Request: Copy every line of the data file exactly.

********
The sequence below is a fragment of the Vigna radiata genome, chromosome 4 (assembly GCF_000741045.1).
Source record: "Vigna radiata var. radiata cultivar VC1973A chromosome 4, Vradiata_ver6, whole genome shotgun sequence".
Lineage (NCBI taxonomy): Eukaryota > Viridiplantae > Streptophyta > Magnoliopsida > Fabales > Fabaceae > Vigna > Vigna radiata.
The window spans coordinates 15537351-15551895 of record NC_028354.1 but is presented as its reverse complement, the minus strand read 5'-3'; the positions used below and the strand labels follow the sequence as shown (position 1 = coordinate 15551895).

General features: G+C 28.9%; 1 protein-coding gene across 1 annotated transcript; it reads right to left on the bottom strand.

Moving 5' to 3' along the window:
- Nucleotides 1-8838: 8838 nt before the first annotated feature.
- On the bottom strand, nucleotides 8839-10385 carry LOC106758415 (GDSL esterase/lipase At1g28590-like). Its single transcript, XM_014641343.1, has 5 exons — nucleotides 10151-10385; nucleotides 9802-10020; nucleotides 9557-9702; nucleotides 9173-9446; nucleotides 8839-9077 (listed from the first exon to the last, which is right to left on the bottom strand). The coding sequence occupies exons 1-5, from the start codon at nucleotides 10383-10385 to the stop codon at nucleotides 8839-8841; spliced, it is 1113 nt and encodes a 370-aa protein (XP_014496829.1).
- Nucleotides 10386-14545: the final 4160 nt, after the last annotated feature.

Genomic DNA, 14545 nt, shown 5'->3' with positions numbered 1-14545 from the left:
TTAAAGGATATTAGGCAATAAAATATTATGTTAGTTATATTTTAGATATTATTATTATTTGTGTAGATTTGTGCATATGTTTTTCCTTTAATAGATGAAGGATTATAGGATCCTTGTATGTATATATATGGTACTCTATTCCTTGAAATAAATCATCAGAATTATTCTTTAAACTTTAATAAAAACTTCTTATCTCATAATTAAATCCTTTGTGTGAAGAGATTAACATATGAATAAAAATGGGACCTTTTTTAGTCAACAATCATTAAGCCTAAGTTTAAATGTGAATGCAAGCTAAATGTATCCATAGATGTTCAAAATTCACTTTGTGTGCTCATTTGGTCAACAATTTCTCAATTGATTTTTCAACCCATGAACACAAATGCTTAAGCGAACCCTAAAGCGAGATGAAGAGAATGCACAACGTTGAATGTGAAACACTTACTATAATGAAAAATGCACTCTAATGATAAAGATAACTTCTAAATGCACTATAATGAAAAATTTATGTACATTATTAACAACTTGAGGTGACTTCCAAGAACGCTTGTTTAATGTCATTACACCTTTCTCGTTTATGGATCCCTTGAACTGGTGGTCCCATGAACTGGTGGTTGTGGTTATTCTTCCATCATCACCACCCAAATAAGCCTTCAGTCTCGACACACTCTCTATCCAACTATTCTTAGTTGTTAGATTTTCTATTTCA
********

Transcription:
The sequence below is a fragment of the Vigna radiata genome, chromosome 4 (assembly GCF_000741045.1).
Source record: "Vigna radiata var. radiata cultivar VC1973A chromosome 4, Vradiata_ver6, whole genome shotgun sequence".
Lineage (NCBI taxonomy): Eukaryota > Viridiplantae > Streptophyta > Magnoliopsida > Fabales > Fabaceae > Vigna > Vigna radiata.
The window spans coordinates 15537351-15551895 of record NC_028354.1 but is presented as its reverse complement, the minus strand read 5'-3'; the positions used below and the strand labels follow the sequence as shown (position 1 = coordinate 15551895).

General features: G+C 28.9%; 1 protein-coding gene across 1 annotated transcript; it reads right to left on the bottom strand.

Moving 5' to 3' along the window:
- Nucleotides 1-8838: 8838 nt before the first annotated feature.
- On the bottom strand, nucleotides 8839-10385 carry LOC106758415 (GDSL esterase/lipase At1g28590-like). Its single transcript, XM_014641343.1, has 5 exons — nucleotides 10151-10385; nucleotides 9802-10020; nucleotides 9557-9702; nucleotides 9173-9446; nucleotides 8839-9077 (listed from the first exon to the last, which is right to left on the bottom strand). The coding sequence occupies exons 1-5, from the start codon at nucleotides 10383-10385 to the stop codon at nucleotides 8839-8841; spliced, it is 1113 nt and encodes a 370-aa protein (XP_014496829.1).
- Nucleotides 10386-14545: the final 4160 nt, after the last annotated feature.

Genomic DNA, 14545 nt, shown 5'->3' with positions numbered 1-14545 from the left:
TTAAAGGATATTAGGCAATAAAATATTATGTTAGTTATATTTTAGATATTATTATTATTTGTGTAGATTTGTGCATATGTTTTTCCTTTAATAGATGAAGGATTATAGGATCCTTGTATGTATATATATGGTACTCTATTCCTTGAAATAAATCATCAGAATTATTCTTTAAACTTTAATAAAAACTTCTTATCTCATAATTAAATCCTTTGTGTGAAGAGATTAACATATGAATAAAAATGGGACCTTTTTTAGTCAACAATCATTAAGCCTAAGTTTAAATGTGAATGCAAGCTAAATGTATCCATAGATGTTCAAAATTCACTTTGTGTGCTCATTTGGTCAACAATTTCTCAATTGATTTTTCAACCCATGAACACAAATGCTTAAGCGAACCCTAAAGCGAGATGAAGAGAATGCACAACGTTGAATGTGAAACACTTACTATAATGAAAAATGCACTCTAATGATAAAGATAACTTCTAAATGCACTATAATGAAAAATTTATGTACATTATTAACAACTTGAGGTGACTTCCAAGAACGCTTGTTTAATGTCATTACACCTTTCTCGTTTATGGATCCCTTGAACTGGTGGTCCCATGAACTGGTGGTTGTGGTTATTCTTCCATCATCACCACCCAAATAAGCCTTCAGTCTCGACACACTCTCTATCCAACTATTCTTAGTTGTTAGATTTTCTATTTCA